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Old 02-12-2017, 07:56 AM   #31
Icelander
 
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Default Firearms training and familiarity for US Army mental health specialist

I know that US soldiers do not carry weapons on military bases in the Continental United States unless they are on duty as base security or similar.

What I'm wondering is how often would a mental health specialist (68x) who spent a year in the army have held a weapon and which weapons would she be familiar with?

Everyone gets basic training and that presumbably includes some days of learning how to use an M16A2. Is the operation of an M9 pistol taught in basic? How about the M11/SIG P226? What about rarer military weapons? Are machine guns and grenade launchers fired in Basic Combat Training or is that only in AIT for the appropriate MOS?

Are Army personnel in a non-combat MOS like mental health specialist ever issued a gun if they are not deployed overseas?
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Old 02-12-2017, 10:34 AM   #32
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Default Re: Firearms training and familiarity for US Army mental health specialist

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Originally Posted by Icelander View Post
I know that US soldiers do not carry weapons on military bases in the Continental United States unless they are on duty as base security or similar.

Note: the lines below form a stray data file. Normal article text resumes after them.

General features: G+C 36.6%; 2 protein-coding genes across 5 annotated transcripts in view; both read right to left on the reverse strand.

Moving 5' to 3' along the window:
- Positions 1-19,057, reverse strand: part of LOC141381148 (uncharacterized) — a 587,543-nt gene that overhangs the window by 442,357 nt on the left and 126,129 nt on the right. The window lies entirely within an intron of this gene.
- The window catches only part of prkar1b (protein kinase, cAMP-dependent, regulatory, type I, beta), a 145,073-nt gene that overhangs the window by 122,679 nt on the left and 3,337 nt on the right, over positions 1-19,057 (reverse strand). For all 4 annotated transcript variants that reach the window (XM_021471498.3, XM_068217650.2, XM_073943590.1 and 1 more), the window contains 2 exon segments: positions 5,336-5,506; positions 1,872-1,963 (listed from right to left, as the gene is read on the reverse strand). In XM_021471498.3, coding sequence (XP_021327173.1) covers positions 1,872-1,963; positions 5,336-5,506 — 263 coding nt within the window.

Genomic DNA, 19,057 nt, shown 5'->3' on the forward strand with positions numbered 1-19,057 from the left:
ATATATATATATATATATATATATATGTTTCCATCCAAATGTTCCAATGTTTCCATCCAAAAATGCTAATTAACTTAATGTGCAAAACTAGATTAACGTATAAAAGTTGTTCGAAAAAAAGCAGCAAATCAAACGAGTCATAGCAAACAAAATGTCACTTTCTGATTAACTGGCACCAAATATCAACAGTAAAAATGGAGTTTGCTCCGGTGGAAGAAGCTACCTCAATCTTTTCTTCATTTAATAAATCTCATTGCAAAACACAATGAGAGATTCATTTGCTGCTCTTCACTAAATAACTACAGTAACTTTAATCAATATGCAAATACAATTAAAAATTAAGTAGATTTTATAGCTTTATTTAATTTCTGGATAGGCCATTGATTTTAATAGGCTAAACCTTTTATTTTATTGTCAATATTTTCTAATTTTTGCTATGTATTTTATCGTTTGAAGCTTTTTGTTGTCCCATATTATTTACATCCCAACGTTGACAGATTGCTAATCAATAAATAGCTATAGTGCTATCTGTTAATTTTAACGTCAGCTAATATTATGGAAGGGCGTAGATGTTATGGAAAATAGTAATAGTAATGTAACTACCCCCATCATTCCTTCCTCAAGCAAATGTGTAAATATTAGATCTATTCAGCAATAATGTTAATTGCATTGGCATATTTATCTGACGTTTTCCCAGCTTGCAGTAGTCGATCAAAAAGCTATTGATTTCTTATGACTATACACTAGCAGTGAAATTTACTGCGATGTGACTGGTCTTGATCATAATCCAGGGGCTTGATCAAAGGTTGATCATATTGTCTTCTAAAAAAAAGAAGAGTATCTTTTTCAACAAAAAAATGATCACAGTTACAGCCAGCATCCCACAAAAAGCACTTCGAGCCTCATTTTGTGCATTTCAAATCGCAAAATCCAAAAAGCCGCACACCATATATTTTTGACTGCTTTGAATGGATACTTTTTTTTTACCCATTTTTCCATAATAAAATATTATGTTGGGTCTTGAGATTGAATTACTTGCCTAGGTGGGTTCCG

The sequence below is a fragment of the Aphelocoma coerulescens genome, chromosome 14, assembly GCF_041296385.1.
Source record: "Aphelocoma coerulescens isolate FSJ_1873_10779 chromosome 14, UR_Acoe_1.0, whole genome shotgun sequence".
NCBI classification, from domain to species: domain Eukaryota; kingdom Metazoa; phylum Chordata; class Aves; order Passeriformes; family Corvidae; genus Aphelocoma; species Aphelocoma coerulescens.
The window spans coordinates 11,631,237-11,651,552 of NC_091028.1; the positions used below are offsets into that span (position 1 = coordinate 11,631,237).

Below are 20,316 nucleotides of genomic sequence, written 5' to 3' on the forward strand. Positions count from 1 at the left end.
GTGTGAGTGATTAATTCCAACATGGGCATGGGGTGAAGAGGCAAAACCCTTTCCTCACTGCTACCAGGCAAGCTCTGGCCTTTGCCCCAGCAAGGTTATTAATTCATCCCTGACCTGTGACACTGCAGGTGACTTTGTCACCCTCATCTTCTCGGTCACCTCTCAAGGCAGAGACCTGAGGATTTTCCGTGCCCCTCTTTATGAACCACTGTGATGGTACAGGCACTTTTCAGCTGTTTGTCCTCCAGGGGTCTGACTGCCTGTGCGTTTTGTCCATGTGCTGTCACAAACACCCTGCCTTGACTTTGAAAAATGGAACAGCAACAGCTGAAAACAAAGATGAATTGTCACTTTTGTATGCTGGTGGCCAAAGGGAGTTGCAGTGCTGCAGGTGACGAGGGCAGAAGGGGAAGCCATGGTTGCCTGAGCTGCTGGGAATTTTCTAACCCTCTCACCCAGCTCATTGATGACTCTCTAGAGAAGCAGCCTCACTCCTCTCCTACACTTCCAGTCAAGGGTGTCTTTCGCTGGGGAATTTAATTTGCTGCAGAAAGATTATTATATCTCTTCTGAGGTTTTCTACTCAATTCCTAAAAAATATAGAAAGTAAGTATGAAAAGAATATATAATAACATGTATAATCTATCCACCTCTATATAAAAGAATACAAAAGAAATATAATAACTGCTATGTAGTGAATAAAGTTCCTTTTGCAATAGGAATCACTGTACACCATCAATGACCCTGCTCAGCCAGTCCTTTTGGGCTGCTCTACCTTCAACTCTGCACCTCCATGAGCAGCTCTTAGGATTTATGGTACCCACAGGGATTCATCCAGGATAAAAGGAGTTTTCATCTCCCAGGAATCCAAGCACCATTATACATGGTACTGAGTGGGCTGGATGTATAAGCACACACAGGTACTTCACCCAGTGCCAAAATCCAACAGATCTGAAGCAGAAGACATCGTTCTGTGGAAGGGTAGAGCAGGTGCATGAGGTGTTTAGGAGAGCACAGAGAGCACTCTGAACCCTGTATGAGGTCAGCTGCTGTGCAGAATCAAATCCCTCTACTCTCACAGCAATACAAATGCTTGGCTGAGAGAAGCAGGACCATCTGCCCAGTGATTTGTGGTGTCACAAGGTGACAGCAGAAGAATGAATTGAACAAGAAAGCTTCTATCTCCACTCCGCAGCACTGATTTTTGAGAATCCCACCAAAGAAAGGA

What I'm wondering is how often would a mental health specialist (68x) who spent a year in the army have held a weapon and which weapons would she be familiar with?

Everyone gets basic training and that presumbably includes some days of learning how to use an M16A2. Is the operation of an M9 pistol taught in basic? How about the M11/SIG P226? What about rarer military weapons? Are machine guns and grenade launchers fired in Basic Combat Training or is that only in AIT for the appropriate MOS?

Are Army personnel in a non-combat MOS like mental health specialist ever issued a gun if they are not deployed overseas?
From what a friend of mine had said back in the early 90s about his basic, his training group did get to use a M-60, everyone got to shoot off half a belt, except for him, he was the odd man, so he got a full belt to himself.
As to the truth of this or not, I cannot verify, since years later I found out this guy was full of crap, and the military was right to not allow him to re-enlist.
As to his MOS, it was probably infantry/admin, he was an admin weenie at a hospital duty station before they shut it down.
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Old 02-12-2017, 12:17 PM   #33
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Default Re: Firearms training and familiarity for US Army mental health specialist

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Originally Posted by Icelander View Post
I know that US soldiers do not carry weapons on military bases in the Continental United States unless they are on duty as base security or similar.

What I'm wondering is how often would a mental health specialist (68x) who spent a year in the army have held a weapon and which weapons would she be familiar with?

Everyone gets basic training and that presumbably includes some days of learning how to use an M16A2. Is the operation of an M9 pistol taught in basic? How about the M11/SIG P226? What about rarer military weapons? Are machine guns and grenade launchers fired in Basic Combat Training or is that only in AIT for the appropriate MOS?